Hip pain can be a debilitating condition that affects people of all ages, but it is more common in the elderly. Hip pain can originate due to problems with the hip bones, joints, or spinal nerves that pass through the hip area. The hip joint is one of the most important joints in the human body, as it helps us to stand, walk, run, and perform other daily activities.
There are many different causes of hip pain, but one of the most common causes is osteoarthritis (including rheumatoid arthritis). It is a degenerative joint disease that affects the cartilage that cushions the bones in the hip joint. As the cartilage wears down, the bones can rub against each other, causing pain, inflammation, and stiffness. Osteoarthritis is most common in people over the age of 50, but it can occur in younger people as well.
Another common cause of hip pain is hip bursitis. This condition occurs when the bursae, which are small fluid-filled sacs that cushion the joints, become inflamed. It can be caused by repetitive motions, overuse of a joint, or injury to that joint. Bursitis can cause pain and stiffness in the hip, and it can also limit your range of motion.
Hip injuries, such as hip fractures are also a common cause of hip pain, especially in older adults. A hip fracture can be caused by a fall, a car accident, or any other type of impact that causes the bone to break. Hip fractures can cause severe pain, swelling, and bruising, and they require immediate medical attention.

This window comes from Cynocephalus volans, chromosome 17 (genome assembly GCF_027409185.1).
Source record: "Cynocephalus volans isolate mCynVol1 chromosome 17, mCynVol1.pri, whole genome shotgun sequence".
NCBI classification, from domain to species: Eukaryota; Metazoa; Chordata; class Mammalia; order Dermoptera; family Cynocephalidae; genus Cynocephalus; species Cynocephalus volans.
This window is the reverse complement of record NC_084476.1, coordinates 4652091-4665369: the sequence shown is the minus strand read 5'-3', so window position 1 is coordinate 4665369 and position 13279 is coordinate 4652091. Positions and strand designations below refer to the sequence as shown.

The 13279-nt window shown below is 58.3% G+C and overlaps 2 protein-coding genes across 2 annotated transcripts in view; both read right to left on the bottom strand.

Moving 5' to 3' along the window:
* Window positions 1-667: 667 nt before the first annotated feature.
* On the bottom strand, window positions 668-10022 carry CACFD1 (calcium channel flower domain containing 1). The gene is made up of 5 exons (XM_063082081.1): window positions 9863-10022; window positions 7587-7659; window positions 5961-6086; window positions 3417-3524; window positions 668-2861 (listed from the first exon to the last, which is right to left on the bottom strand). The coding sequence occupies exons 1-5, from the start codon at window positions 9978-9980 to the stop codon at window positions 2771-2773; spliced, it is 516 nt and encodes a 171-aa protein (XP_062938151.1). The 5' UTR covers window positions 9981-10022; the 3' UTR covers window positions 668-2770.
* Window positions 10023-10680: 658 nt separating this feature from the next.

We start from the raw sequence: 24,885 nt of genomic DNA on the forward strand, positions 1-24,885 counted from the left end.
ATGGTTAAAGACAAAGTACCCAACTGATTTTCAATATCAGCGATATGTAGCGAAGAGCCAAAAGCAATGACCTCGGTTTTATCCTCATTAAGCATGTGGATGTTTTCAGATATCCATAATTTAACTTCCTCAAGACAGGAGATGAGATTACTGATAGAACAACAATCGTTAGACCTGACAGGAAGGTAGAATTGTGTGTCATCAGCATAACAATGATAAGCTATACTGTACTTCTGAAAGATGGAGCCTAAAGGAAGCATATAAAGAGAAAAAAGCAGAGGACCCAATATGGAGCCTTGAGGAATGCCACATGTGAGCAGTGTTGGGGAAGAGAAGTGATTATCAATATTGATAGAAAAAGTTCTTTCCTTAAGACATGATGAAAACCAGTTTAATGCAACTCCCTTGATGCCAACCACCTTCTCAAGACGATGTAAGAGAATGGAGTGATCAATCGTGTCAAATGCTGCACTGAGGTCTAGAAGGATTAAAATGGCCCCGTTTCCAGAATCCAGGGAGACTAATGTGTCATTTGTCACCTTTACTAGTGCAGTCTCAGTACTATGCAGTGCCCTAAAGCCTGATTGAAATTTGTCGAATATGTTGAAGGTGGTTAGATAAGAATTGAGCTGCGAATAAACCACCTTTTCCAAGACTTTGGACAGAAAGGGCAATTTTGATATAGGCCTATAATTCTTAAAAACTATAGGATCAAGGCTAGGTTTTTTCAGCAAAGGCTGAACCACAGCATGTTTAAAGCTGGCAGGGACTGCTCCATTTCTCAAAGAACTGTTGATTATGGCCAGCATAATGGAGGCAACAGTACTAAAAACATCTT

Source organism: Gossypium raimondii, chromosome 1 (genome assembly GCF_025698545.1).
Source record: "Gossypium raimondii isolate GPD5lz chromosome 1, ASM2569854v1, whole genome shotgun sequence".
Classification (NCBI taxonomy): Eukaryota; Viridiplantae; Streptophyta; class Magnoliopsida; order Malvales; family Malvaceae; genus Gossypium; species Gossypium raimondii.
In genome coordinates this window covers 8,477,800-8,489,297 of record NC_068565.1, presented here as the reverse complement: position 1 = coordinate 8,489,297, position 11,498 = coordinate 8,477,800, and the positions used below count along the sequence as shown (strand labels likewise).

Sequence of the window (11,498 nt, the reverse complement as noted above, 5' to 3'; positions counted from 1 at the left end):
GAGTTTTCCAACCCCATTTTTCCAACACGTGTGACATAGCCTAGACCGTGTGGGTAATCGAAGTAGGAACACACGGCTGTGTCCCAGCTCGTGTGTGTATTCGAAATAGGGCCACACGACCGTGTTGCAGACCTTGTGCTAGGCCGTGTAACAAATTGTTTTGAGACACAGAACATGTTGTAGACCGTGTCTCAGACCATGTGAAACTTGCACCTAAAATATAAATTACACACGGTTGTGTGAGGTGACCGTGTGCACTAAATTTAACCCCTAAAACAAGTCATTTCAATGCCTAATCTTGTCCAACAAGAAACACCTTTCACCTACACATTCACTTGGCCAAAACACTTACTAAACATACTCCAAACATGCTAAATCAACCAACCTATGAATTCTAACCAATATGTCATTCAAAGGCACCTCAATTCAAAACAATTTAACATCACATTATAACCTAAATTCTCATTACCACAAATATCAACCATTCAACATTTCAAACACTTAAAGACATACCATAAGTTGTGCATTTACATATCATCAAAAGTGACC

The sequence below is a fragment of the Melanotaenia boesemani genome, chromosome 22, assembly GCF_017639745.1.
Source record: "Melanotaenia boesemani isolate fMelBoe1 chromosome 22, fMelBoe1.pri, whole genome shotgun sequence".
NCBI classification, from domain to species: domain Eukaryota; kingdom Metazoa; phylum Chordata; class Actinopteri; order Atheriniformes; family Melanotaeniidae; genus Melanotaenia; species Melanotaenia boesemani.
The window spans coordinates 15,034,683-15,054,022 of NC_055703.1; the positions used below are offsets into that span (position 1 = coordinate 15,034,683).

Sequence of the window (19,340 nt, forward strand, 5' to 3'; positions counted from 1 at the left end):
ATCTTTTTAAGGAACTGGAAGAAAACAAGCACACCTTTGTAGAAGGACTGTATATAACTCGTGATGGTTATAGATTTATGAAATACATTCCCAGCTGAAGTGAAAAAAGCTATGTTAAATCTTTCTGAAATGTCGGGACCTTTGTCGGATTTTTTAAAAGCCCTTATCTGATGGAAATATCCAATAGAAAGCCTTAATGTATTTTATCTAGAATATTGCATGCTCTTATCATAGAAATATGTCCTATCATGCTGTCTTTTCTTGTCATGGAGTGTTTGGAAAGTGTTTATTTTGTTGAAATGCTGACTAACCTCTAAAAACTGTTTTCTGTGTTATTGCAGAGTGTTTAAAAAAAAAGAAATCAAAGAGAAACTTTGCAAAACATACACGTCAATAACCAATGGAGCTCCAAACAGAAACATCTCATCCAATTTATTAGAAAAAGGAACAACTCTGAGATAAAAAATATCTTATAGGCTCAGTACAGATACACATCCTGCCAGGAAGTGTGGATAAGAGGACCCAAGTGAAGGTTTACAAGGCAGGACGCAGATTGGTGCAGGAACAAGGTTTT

In addition to these common causes, there are many other conditions that can cause hip pain, including hip osteoarthritis, hip impingement on a nerve root, hip pointer, hip dislocation (due to issues with the hip socket, which can then lead to joint pain), tendonitis (tendinitis), muscle strains, tight hip flexors, and nerve damage. In some cases, hip pain can also be a symptom of a more serious underlying condition, such as an infection.
Hip pain can also occur as a result of problems in the lower back, causing pain to spread down through the pelvis, and sometimes reaching even the legs and calves. This is also called referred pain. Some examples of such conditions include sciatica, piriformis syndrome, cauda equina syndrome and spinal stenosis. Out of all these examples, sciatica tends to be the one lower back condition that most often causes pain that spreads down to the hips.
Diagnosis and Treatment
If you are experiencing hip pain, it is important to seek medical attention to determine the cause and develop an appropriate treatment plan. Depending on the cause of your hip pain, your doctor may recommend rest, physical therapy, medication.
In some rare cases, surgery may be considered as an option, but typically this method is reserved as a last resort for people experiencing severe pain or chronic hip pain who did not respond to more conservative treatment options, of people who have sustained a severe hip injury that damaged the hip.
Additionally, you can also address hip pain from the comfort of your own home when it is caused by conditions of the lower spine that cause radiating pain.
The best way to do this is through exercises that can help your lower spine and hip region relax, such as stretching or decompressing your back with the help of an orthopaedic device called the Backrack, which was designed specifically to alleviate back and hip problems.